Under the accepted social convention of the time, the terms of their mixed marriage were understood: Jeanne would not be required to convert to Christianity nor, in deference to her parents, was she given a Christian burial; however, the children would be baptized and raised as Christians.

Although Proust was baptized and was later confirmed, he never formally practiced Christianity and, always manifesting a deep spiritual attachment to his Jewish mother and grandmother, was unable to disregard entirely their Jewish heritage. His passionate devotion to his mother was such that in an opening scene in Swann’s Way, he explains his thoughts and feelings while longing for his mother’s goodnight kiss which, when it fails to come, causes him anguish and becomes a metaphor for unrequited love, a major theme of the novel.

Manifesting his characteristic reflection and self-contemplation, Proust was always aware of his irreconcilable religious duality, which finds expression throughout his work; as he writes in Lost Time, “The question is not as for Hamlet, to be or not to be, but to belong or not to belong.”

He read the Zohar and frequently made observations and employed language in Lost Time that can only be characterized as Jewish-mystical, including when describing the beauty of Venice and its magnificent cathedrals – a fascination of our narrator throughout the novel. His numerous Jewish references in the novel evidence the far-reaching effect of his Judaism on him, and he makes frequent textual references to the Old Testament, which he interprets through his own emotional sensitivities.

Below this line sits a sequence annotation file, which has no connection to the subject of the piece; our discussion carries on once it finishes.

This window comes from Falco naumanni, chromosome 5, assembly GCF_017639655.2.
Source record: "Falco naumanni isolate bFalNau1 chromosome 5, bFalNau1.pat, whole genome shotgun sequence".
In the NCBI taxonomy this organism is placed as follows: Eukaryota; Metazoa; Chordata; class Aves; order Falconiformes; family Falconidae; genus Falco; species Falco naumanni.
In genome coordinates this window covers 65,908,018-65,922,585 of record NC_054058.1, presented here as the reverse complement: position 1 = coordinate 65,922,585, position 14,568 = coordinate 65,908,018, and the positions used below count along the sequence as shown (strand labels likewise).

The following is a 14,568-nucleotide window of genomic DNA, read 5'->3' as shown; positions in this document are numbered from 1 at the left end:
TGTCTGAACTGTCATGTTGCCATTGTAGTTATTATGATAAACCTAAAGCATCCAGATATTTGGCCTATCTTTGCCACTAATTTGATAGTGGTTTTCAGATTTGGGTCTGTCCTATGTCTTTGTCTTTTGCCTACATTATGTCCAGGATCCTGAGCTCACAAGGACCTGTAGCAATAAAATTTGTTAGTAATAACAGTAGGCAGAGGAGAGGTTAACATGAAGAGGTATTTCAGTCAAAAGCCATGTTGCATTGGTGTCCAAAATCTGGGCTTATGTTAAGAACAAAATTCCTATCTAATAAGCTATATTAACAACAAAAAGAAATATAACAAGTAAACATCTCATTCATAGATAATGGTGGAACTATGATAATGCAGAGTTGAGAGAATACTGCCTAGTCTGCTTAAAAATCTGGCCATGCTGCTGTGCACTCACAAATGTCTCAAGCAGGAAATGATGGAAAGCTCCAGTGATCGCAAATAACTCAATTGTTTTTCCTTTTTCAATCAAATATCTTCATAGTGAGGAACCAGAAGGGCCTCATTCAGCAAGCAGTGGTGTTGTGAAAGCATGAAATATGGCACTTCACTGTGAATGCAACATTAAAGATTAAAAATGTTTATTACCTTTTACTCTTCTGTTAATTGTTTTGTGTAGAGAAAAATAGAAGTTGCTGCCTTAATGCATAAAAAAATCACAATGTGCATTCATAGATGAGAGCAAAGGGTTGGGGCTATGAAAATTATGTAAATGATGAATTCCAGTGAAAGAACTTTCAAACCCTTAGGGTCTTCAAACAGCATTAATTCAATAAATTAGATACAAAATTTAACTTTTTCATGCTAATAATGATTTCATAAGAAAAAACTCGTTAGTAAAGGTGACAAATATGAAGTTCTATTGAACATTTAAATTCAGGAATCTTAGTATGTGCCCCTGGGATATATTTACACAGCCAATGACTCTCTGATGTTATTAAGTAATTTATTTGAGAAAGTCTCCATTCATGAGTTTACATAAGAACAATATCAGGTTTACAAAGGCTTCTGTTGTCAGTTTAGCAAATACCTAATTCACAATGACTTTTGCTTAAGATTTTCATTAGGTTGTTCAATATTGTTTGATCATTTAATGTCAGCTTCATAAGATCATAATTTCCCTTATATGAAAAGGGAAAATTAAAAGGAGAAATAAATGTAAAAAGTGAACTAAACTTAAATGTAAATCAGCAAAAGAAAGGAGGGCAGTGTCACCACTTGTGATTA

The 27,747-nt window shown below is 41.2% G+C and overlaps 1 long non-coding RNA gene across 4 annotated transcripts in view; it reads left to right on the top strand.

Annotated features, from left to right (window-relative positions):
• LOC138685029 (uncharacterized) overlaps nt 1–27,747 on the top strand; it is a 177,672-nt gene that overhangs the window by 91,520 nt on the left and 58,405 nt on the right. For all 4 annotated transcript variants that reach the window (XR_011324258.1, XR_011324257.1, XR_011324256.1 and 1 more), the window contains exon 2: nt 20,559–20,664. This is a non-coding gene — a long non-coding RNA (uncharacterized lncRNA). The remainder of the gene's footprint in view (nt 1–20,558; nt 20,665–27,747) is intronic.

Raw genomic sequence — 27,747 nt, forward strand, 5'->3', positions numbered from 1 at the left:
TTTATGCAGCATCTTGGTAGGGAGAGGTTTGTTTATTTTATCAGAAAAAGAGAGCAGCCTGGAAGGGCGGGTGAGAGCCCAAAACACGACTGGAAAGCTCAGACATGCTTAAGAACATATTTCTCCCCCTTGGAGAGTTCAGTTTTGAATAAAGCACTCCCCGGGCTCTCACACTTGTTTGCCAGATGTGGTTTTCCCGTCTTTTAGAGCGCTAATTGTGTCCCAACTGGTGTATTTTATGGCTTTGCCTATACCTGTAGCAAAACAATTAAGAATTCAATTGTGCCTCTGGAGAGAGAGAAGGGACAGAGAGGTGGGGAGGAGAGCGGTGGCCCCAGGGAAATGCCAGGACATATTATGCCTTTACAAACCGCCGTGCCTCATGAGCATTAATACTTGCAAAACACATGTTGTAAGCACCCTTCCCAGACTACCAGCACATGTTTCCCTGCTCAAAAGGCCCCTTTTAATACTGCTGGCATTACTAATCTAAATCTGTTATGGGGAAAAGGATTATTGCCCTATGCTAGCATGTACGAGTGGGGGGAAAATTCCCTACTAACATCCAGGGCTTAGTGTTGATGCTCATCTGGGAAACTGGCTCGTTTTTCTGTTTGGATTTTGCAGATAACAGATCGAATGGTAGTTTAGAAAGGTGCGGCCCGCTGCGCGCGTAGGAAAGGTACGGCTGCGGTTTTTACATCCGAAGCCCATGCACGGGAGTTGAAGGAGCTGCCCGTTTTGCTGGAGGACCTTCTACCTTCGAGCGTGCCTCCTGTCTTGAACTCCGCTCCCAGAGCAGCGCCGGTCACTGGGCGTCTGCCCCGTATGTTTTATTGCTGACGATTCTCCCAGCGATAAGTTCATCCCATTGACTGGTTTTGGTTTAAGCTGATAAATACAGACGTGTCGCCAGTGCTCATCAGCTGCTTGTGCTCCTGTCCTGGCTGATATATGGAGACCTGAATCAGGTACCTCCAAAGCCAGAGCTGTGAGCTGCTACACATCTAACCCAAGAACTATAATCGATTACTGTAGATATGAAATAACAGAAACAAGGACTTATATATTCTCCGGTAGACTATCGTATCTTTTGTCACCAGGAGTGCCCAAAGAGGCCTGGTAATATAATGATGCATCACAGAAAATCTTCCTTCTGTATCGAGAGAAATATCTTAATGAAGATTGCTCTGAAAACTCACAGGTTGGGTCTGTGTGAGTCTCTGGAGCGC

In Search of Lost Time – which some commentators contend is designed and built like the Talmud – is replete with Jewish references. For example, there are at least 10 mentions of Queen Esther, seen as the embodiment of a Jew living in two different worlds due to her of intermarriage with Achashverosh. (Proust certainly had no inkling of the various midrashim on this subject.)

He once described his cherished mother by referring to “the beautiful lines of her Jewish face, completely marked with Christian sweetness and Jansenist resignation, turning her into Esther herself.” Much like Esther, who publicly concealed her Jewish identity, Proust generally strived to obscure his Jewish ancestry so as not to jeopardize the relationships with the aristocratic friends he had so assiduously cultivated.

Other Jewish references in Lost Time include a Shabbat luncheon where a Jewish character is highly amused by the arrival of a visitor who is wholly unaware of the day’s “special customs”; a reference to “ancient laws” that forbid “simmering the kid in his mother’s milk” or eating “the sinew which is upon the hollow of the thigh”; and a request, consistent with Jewish ritual, for no flowers or wreaths as the narrator’s grandmother lay dying.

It is fascinating to consider suggestions by commentators that Proust was a Jewish anti-Semite. His early life is replete with interactions with anti-Semites; as an adolescent, he grew up in the shadow of an anti-Semitic church and had friends who were Jew-haters; and as an adult, he socialized with the upper elite of French society, who loathed Jews.

He desired status, prestige, and, above all, to be seen as a respected Christian gentleman and, as such, it is not surprising that he frequently echoed their positions. Until the Dreyfus Affair, which will be discussed below, he feared the adverse social repercussions that would likely arise were he to stand up to anti-Semitism in any meaningful way.

Proust referred to Zionists as “Sodomites” and, more significantly, he described many of his Jewish characters using anti-Semitic stereotypes, including notably Swann, who perhaps best reflects both the complexities and contradictions of Proust’s attitude toward his own Jewish origins.